Tuesday, November 6, 2012

Criminal Trial Pressure Drives Defendant College Dean To Suicide

A St. John's University dean under trial for embezzlement was found dead in her home this morning of an apparent suicide, one day after testifying on her own behalf in a widely-covered criminal trial in Brooklyn federal district court.

Trial pressure can be extremely difficult to withstand.  The pressure of being investigated, prosecuted and imprisoned can be a unique and rare ordeal, comparable to battlefield stress or life-endangering work such as police or fire department duty.  This is something which I have assisted people with in the past.  Trials can and have reduced strong men to mere shells of their former selves.


Friday, November 2, 2012

Postpone the New York City Marathon

The still-emerging human and financial disaster from Hurricane Sandy compels a postponement -- but not a cancellation -- of the ING New York City Marathon scheduled for this Sunday, November 4th.

I have a different perspective as a professional marathoner, native Staten Islander and entrant in Sunday's New York City Marathon.  There are several reasons to postpone it, and really only one questionable economic rationale to proceed with it as scheduled.  From a purely racing standpoint, when dead bodies are likely to remain undiscovered within shouting distance of the start of the race, it is too disturbing for serious runners to actually perform.  Real runners who train 30-60 miles a week for several months are running a marathon for time, not to have their photos taken or to sightsee.  Real runners know that this week's tragedy is a huge distraction that will diminish their ability to run well, and most will welcome a postponement for that reason. The New York Road Runners Club should be making this point; alas, the NYRRC has become more of a philanthropic organization, devoted to furthering pet causes on other peoples' dime, and it has destroyed much goodwill by maintaining that this race should be run.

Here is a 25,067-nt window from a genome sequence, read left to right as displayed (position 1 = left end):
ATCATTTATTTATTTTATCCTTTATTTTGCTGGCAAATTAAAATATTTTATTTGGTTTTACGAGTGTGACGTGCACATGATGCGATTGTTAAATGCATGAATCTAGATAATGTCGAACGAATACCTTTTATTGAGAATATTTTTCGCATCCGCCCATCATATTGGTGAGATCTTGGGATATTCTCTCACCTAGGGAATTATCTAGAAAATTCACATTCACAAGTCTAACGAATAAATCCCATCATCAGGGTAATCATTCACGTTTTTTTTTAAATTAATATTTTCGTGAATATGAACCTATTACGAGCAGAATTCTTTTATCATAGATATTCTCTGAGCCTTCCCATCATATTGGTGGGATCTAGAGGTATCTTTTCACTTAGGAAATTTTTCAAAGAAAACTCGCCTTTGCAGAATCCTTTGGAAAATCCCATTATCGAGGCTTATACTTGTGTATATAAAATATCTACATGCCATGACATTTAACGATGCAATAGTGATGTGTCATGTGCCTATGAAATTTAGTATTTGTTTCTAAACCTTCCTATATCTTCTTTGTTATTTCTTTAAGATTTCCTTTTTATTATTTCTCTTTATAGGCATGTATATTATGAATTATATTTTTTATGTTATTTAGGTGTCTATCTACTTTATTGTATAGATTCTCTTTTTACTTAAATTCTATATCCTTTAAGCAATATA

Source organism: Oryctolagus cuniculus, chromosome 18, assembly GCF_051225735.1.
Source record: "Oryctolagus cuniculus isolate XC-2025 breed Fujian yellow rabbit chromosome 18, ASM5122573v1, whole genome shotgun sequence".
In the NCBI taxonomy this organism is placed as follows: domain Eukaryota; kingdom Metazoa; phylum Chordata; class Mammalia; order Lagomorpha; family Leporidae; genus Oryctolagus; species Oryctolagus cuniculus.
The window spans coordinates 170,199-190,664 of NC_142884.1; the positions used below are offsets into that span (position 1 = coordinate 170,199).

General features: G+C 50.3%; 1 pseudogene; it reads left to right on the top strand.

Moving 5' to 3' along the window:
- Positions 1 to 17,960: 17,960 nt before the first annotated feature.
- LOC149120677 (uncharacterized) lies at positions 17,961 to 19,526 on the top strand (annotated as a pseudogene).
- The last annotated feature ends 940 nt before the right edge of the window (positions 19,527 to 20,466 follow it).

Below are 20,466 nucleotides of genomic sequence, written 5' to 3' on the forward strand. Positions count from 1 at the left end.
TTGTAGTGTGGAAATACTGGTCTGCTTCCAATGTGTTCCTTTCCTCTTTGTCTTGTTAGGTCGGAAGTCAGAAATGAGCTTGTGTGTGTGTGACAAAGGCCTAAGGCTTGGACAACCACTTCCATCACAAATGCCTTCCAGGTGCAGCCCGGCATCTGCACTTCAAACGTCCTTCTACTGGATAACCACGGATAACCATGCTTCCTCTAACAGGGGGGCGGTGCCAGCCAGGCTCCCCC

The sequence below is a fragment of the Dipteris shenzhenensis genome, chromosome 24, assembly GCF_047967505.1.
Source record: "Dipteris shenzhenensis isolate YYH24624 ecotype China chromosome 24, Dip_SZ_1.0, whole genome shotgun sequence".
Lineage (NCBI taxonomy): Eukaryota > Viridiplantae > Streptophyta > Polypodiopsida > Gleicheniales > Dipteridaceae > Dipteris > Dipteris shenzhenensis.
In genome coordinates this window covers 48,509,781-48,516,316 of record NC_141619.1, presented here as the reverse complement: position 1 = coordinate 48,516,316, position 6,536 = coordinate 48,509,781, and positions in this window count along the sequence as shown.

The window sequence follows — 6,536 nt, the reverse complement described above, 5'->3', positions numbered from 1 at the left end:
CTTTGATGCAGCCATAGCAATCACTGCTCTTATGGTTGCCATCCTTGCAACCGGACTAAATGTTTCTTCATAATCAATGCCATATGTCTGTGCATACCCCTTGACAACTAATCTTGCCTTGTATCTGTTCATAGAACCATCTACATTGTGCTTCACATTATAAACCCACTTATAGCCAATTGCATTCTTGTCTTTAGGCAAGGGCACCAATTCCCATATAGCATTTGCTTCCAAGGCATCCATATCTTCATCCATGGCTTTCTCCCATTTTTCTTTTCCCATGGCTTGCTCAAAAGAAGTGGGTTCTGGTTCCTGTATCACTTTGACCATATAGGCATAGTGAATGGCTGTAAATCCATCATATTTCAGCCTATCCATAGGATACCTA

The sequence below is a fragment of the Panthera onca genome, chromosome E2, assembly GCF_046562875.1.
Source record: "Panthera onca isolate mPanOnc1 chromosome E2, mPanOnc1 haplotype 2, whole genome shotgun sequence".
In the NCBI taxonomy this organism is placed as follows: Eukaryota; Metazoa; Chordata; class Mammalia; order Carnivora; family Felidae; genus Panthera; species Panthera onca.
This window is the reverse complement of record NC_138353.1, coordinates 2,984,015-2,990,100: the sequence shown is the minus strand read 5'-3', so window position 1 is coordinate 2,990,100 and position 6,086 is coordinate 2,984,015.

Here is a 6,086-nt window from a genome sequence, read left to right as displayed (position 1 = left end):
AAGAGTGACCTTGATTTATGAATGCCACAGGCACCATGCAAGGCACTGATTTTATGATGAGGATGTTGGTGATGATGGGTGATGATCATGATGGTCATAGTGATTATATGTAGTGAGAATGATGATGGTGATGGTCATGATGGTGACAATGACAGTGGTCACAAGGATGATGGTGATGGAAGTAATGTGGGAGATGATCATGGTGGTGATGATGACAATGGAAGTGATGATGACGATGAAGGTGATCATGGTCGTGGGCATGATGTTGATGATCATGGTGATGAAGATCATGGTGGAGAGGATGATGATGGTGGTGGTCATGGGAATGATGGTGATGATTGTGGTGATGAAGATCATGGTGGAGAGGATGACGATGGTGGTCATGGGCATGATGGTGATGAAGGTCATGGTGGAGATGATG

(Full disclosure: I am also entered in the November 18th Philadelphia Marathon, which I find preferable on just about every level.  Therefore, I lack the deep personal compulsion to run this race.)

As for our first responders, including policemen, firemen and paramedics, they are physically exhausted from a week of preparations and then cleanup after Sandy. The Marathon will divert their attention and scarce energy. Besides, the Marathon will be held five days after Sandy hit the region. Earthquake survivors have been known to survive without food and water for as long as seven days (some even longer), so it is possible there are yet-to-be-found survivors. Any diversion of resources from finding and rescuing these people -- whom I suspect remain holed up in attics of flooded houses on Staten Island's South Shore -- would be an act of depraved indifference.  Incidentally, both the NYRRC and the New York Police Department have recognized the strain of road running events on city resources; as NYRRC members will attest, there are fewer races run on the streets of New York City, or even within Central Park, now than in past years.